As a teacher, you are responsible for ensuring students learn the topics and skills that they need to succeed. Despite the collective groans and protestations from your students, the best ways to analyze how well they are learning the material is through review worksheets and exams. However, there are several ways you can make these review sessions fun.
One fun way to reinforce information is to have worksheet races in class. Create several different printable worksheets, each with different questions and answers. Depending on the student's age, these can have anywhere from four to 10 questions. It is helpful to code questions and answers with an ID number to keep the information organized for you. Divide the class into equal group - four to six students per group usually works best. Have them form groups and elect a runner, and write all the group names on the board for scorekeeping. As soon as a group is finished with the worksheet, the runner brings it up to you. You check it against your teacher worksheets for accuracy, sending it back if there are errors. The first team to complete all questions correctly wins 3 points; second team 2 points, third team 1 point. Repeat for several rounds, with the team with the most points winning a prize at the end.
You can also create an exciting entire class competition. Create a worksheet with a large number of questions. You can reuse questions from homeschool worksheets to make it easier to review. Divide the class into two teams, such as the left side of the room against the right side. Separate the chalkboard into two sections, and have a student from each team come up to the board. You can either read or write a question on the board, and the first student to have the right answer wins a point for their team. If both students get it wrong, the next two students have an opportunity to answer correctly. Keep cycling through until all the questions have been answered and all students have had several turns. If you have trouble keeping the class quiet, you can deduct points for students answering out of turn or cutting in line. The winning team at the end wins a prize.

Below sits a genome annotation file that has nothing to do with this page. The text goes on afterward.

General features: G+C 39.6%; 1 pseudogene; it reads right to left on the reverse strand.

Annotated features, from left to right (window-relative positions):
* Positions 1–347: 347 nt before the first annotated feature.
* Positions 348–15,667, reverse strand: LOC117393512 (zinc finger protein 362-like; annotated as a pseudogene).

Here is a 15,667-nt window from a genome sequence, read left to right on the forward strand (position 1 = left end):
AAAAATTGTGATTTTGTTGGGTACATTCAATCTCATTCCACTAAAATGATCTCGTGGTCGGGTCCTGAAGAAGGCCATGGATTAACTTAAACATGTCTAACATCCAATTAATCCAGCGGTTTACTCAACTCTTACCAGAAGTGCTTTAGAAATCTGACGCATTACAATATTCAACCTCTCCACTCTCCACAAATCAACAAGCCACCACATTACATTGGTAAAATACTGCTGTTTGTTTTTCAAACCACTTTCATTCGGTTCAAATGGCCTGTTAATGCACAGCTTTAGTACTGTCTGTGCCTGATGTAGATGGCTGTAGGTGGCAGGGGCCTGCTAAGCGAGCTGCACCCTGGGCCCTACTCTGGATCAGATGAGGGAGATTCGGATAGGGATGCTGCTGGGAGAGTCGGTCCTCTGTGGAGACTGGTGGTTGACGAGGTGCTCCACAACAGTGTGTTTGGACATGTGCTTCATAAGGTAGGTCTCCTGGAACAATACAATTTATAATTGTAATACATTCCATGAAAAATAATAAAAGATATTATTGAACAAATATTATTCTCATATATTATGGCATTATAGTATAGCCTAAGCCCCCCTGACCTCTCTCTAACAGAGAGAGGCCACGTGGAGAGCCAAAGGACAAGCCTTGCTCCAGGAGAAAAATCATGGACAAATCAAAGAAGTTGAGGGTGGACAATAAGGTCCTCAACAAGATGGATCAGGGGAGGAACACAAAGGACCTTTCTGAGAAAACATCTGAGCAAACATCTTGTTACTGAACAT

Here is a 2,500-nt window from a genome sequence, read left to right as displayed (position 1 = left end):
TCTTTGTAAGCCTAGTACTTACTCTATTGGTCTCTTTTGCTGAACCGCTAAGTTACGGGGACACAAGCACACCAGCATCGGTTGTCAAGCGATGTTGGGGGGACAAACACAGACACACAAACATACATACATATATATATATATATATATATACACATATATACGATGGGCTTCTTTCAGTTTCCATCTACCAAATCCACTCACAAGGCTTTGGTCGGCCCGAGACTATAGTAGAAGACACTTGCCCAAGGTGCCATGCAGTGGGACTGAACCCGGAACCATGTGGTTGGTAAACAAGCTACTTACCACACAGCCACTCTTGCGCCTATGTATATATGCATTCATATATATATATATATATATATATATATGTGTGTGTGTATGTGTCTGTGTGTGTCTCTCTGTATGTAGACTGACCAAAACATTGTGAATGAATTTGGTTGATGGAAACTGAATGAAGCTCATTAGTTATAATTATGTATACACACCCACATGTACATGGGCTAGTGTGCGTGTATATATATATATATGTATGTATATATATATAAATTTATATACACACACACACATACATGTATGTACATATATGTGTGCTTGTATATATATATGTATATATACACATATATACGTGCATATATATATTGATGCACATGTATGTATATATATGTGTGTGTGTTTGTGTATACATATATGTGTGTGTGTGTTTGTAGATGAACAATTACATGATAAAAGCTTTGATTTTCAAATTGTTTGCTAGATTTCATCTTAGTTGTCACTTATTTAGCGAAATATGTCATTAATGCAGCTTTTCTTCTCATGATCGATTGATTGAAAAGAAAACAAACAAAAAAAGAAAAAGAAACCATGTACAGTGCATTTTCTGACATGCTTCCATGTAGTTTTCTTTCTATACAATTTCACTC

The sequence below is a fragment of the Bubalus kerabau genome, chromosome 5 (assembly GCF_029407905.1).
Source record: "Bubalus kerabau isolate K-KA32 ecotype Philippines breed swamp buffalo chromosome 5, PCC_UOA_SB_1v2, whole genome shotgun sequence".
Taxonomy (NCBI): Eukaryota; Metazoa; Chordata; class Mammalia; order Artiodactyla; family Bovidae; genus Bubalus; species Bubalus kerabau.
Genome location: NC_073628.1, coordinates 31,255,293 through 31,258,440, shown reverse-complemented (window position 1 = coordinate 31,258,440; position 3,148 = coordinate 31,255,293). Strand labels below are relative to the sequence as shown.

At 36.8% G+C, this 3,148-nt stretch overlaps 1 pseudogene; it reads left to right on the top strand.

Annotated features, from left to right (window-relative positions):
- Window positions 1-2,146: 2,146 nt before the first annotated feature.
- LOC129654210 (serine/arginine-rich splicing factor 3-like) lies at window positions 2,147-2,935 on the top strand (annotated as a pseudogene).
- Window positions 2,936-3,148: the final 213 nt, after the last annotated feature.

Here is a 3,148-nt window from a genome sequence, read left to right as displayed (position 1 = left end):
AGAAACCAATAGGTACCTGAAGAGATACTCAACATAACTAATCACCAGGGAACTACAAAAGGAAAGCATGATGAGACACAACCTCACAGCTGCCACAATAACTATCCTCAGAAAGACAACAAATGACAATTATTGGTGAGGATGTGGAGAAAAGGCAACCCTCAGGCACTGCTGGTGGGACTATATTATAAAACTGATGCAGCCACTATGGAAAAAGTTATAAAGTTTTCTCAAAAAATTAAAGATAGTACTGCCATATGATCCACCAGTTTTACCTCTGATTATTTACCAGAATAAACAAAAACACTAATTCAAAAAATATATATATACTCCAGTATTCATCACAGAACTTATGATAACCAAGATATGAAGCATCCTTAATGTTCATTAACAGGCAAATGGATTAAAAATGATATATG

For vocabulary or math skills, your class can play review Bingo. You will need to create a worksheet of at least 24 questions with different answers, which you can develop by reviewing previous assignments. On the board or a transparency, write down all of the answers. Give students a few minutes to create their own Bingo cards, placing answers randomly in squares. Once they have their cards set up, read questions randomly. The first student to mark off a Bingo on their card with the correct answers to the questions read receives a prize. You can then have students clear their boards to start again, or continue playing, depending on the number of questions you have to use.
A good review for students will both challenge them to remember learned skills and have fun. You can also choose to follow up the in-class review by sending home review worksheets comprised of the questions for completion at home. Selecting questions or problems from previous assignments or from the upcoming test can make preparation easier for you - and fun for the students!